Brethren, what spring is for the land, mercy is for fasting – the soft, spring winds cause all the buds on the plains to flower;  the mercy of our fast causes all our seeds to grow until they blossom and bear fruit for the heavenly harvest.   What oil is to the lamp, goodness is to our fast.   As the oily fat sets the lamp alight and, in spite of so little to feed it, keeps it burning to our comfort all night long, so goodness makes our fasting shine – it casts its beams until it reaches the full brightness of self-restraint.   What the sun is to the day, almsgiving is to our fast:  the sun’s splendour increases the light of day, breaking through the dullness of the clouds;  almsgiving together with fasting sanctifies its holiness and, thanks to the light of goodness, dispels from our desires anything that could petrify.   In short, what the body is for the soul, generosity acts similarly for the fast:  when the soul leaves the body it brings about death;  if generosity abandons the fast, it is, its death.ash wed and good friday - days of fasting and abstinence

A very special day.

The ashes we use are the burnt palms from last year’s celebration of Passion Sunday.
We begin our Lenten journey aware of where we are going.
We want to enter into the Passion, Death and Resurrection of Jesus for us more fully.
That is the purpose of our journey.   It is why we mark our heads with His cross.
It is why we fast today and abstain from meat.from pam fronds to ashes

Our Lenten program is not an effort to save ourselves.
We have been saved by His sacrifice.
Our self-denial helps us, in the darkness that surrounds us,
to prepare ourselves to receive His light.
For this is a journey to the Easter font,
where we will renew the promises of our Baptism,
remembering that in dying with Him in the waters of Baptism,
we are re-born with Him to everlasting life.

This year’s journey begins today.

Yet even now, says the LORD,
return to me with your whole heart,
with fasting and weeping and mourning;

Rend your hearts, not your garments,
and return to the LORD, your God.
For gracious and merciful is he,
slow to anger, rich in kindness,
and relenting in punishment.
Joel 2:12-13joel 2 12-13 ash wed yet even now - 6 march 2019.jpg

Closing Prayer:
Lord,
it feels like we are embarking
on a Lenten journey together, You and I.
Today, we are invited to let the Holy Spirit
purify our hearts and strengthen us in love.
That feels like what I am looking for –
or what You are looking for in me.
I want to remember how much I need You in my life
and how much my life needs redemption.
I want to remember it clearly and
in the background of my day, today and all through Lent.

On this special day, Ash Wednesday,
may my small sacrifices in fasting be a way to clear away
the clutter in my life to see You more clearly.
May my longing for meat and other food,
help me to focus my life today more outside myself.
Let me be aware of those,
who are in so much more suffering, than I am
and may I be aware of them,
as the brothers and sisters, You have placed in my life.

Lord, I know there is darkness within me and around me.
Bless these days with Your Word.
Let Your Light shine in the darkness.
Help me long for that shining Light
until we celebrate it at the Vigil, six weeks from now.

And most of all Lord,
help me to honour this day with the ashes on my forehead.
They help me remember where I have come from
and where I am going.
May I acknowledge to You my sins
and my deep need for Your loving forgiveness and grace.
I pray that this Lenten season will make me so much more aware
of how much I need Your love and care in my life.

May the Lord bless us,
protect us from all evil
and bring us to everlasting life.
Amen

“The Lord, who always goes before us, said this and did this (Jn 12:24).   Whenever we experience the cross, He has already experienced it before us.   We do not mount the cross to find Jesus.   Instead it was He who, in His self-abasement, descended even to the cross, in order to find us, to dispel the darkness of evil within us and to bring us back to the light.”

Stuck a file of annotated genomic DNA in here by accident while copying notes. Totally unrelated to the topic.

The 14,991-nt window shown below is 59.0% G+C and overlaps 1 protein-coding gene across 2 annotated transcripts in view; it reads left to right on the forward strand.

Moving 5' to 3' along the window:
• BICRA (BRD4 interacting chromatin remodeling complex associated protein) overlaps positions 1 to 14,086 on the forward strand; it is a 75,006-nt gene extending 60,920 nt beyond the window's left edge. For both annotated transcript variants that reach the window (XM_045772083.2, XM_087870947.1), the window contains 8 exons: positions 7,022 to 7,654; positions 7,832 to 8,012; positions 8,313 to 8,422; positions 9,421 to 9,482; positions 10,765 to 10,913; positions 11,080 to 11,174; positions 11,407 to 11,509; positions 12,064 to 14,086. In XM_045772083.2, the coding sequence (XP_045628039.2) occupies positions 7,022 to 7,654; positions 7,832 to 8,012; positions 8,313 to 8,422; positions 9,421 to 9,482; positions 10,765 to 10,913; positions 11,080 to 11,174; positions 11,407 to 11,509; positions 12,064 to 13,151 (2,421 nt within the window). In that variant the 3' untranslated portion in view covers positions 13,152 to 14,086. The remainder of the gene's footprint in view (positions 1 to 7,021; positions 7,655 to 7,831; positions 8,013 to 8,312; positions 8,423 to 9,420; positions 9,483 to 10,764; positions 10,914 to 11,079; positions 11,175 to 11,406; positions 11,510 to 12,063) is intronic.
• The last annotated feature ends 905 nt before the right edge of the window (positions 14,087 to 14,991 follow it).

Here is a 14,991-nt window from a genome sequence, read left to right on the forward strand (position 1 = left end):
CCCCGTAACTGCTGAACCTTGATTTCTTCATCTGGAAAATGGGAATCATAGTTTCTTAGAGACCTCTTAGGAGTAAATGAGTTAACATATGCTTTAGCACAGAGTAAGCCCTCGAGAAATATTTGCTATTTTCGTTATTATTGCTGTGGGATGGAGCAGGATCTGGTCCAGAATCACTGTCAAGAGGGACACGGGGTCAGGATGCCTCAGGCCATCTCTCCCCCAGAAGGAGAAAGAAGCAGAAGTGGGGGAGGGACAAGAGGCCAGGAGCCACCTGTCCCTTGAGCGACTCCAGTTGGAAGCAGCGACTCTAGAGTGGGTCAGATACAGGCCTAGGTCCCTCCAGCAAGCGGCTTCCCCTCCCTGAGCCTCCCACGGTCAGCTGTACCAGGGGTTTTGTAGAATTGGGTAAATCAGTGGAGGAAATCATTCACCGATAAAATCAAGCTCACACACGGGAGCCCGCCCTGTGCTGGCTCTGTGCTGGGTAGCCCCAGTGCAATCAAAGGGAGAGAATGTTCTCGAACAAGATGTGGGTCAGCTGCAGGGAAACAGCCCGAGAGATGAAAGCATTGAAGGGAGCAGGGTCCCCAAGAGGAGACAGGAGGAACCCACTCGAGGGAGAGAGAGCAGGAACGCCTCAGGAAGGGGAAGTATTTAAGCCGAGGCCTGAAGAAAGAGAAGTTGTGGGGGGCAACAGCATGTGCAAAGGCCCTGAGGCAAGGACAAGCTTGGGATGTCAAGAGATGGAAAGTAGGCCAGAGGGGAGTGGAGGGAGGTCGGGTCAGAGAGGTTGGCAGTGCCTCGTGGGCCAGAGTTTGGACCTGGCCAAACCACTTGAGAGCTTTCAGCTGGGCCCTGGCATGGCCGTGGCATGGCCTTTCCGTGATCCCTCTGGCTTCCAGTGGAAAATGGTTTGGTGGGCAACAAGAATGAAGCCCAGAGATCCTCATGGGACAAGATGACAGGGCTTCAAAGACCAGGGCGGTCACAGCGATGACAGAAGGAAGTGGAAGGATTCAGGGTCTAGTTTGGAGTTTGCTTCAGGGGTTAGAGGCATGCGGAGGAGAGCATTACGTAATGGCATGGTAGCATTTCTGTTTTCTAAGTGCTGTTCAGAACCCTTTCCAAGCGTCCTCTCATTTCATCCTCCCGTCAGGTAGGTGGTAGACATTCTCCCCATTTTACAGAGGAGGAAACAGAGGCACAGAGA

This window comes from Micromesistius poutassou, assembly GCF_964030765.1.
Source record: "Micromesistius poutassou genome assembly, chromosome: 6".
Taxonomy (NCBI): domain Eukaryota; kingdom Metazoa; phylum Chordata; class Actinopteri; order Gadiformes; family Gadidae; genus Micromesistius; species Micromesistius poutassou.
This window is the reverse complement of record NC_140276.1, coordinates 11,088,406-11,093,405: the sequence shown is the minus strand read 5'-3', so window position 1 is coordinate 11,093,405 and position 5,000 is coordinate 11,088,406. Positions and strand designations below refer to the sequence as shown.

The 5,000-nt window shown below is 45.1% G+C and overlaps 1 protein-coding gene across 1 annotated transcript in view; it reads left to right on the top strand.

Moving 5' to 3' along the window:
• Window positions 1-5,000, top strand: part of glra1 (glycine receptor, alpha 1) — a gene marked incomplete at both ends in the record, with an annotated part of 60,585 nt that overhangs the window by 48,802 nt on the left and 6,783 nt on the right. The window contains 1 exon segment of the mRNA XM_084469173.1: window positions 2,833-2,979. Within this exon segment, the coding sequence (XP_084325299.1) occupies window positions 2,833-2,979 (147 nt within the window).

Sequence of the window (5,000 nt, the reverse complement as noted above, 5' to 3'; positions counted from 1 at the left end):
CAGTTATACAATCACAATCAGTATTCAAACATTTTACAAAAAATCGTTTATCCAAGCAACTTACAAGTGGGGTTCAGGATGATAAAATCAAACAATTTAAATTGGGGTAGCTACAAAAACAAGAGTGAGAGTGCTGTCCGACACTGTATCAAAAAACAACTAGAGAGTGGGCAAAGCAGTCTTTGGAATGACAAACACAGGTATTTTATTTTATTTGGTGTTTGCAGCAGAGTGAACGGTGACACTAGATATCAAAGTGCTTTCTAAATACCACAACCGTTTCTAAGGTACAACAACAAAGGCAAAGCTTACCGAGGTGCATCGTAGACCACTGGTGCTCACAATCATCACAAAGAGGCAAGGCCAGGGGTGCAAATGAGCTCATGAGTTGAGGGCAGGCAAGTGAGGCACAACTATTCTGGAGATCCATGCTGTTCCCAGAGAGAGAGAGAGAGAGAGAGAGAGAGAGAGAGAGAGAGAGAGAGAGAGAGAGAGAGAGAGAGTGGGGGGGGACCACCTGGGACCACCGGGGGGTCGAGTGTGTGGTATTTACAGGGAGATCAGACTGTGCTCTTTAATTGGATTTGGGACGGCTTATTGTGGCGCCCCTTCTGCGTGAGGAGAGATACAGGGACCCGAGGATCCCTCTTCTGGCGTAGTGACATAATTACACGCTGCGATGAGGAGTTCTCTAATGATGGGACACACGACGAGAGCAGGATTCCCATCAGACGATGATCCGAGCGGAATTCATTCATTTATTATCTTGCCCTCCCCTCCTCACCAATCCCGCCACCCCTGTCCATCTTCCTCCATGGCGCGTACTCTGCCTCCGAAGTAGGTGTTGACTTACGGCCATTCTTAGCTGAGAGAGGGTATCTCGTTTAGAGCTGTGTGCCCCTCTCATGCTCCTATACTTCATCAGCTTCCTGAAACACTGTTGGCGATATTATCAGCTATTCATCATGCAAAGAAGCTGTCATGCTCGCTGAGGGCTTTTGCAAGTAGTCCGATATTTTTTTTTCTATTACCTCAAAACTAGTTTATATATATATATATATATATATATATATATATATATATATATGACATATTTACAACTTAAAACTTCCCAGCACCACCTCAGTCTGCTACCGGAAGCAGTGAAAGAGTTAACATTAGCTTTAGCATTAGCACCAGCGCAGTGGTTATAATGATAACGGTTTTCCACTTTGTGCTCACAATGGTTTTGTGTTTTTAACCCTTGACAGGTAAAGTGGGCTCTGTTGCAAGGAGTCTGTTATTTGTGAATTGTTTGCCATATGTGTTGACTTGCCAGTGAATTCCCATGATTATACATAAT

Pope Francis

(at the Canonisation of Saints Francisco and Jacinta on 14 May 2017)

the-lord-who-always-goes-before-us-pope-francis-20-feb-2017-sts-francisco-and-jacinta.jpg

Posted in LENT 2019, SAINT of the DAY, YouTube VIDEOS

Ash Wednesday and Memorials of the Saints – 6 March

Ash Wednesday *2019

St Aetius
St Bairfhion
St Baldred of Strathclyde
St Baldred the Hermit
St Balther of Lindisfarne
St Basil of Bologna
St Cadroë
St Chrodegang of Metz
St Colette PCC (1381-1447 -aged 66)
More details here: https://anastpaul.wordpress.com/2017/03/06/saint-of-the-day-6-march-st-colette/

 

St Cyriacus of Trier
St Cyril of Constantinople
St Evagrius of Constantinople
Fridolin Vandreren of Säckingen
Bl Guillermo Giraldi
St Heliodorus the Martyr
Bl Jordan of Pisa
St Julian of Toledo
St Kyneburga of Castor
St Kyneswide of Castor
St Marcian of Tortona
Bl Ollegarius of Tarragona
St Patrick of Malaga
St Sananus
Bl Sylvester of Assisi
St Tibba of Castor
St Venustus of Milan

Martyrs of Amorium – 42 saints – Also known as Martyrs of Syria and Martyrs of Samarra
A group of 42 Christian senior officials in the Byzantine empire who were captured by forces of the Abbasid Caliphate when the Muslim forces overran the city of Amorium, Phrygia in 838 and massacred or enslaved its population. The men were imprisoned in Samarra, the seat of the Caliphate, for seven years. Initially thought to be held for ransom due to their high position in the empire, all attempts to buy their freedom were declined. The Caliph repeatedly ordered them to convert to Islam and sent Islamic scholars to the prison to convince them; they refused until the Muslims finally gave up and killed them. Martyrs. We know the names and a little about seven of them:
• Aetios
• Bassoes
• Constantine
• Constantine Baboutzikos
• Kallistos
• Theodore Krateros
• Theophilos
but details about the rest have disappeared over time. However, a lack of information did not stop several legendary and increasingly over-blown “Acts” to be written for years afterward. One of the first biographers, a monk name Euodios, presented the entire affair as a judgement by God on the empire for its official policy of Iconoclasm.
Deaths:
• beheaded on 6 March 845 in Samarra (in modern Iraq) on the banks of the Euphrates river by Ethiopian slaves
• the bodies were thrown into the river, but later recovered by local Christians and given proper burial

Martyrs of Nicomedia
Bassa
Claudian
Victor
Victorinus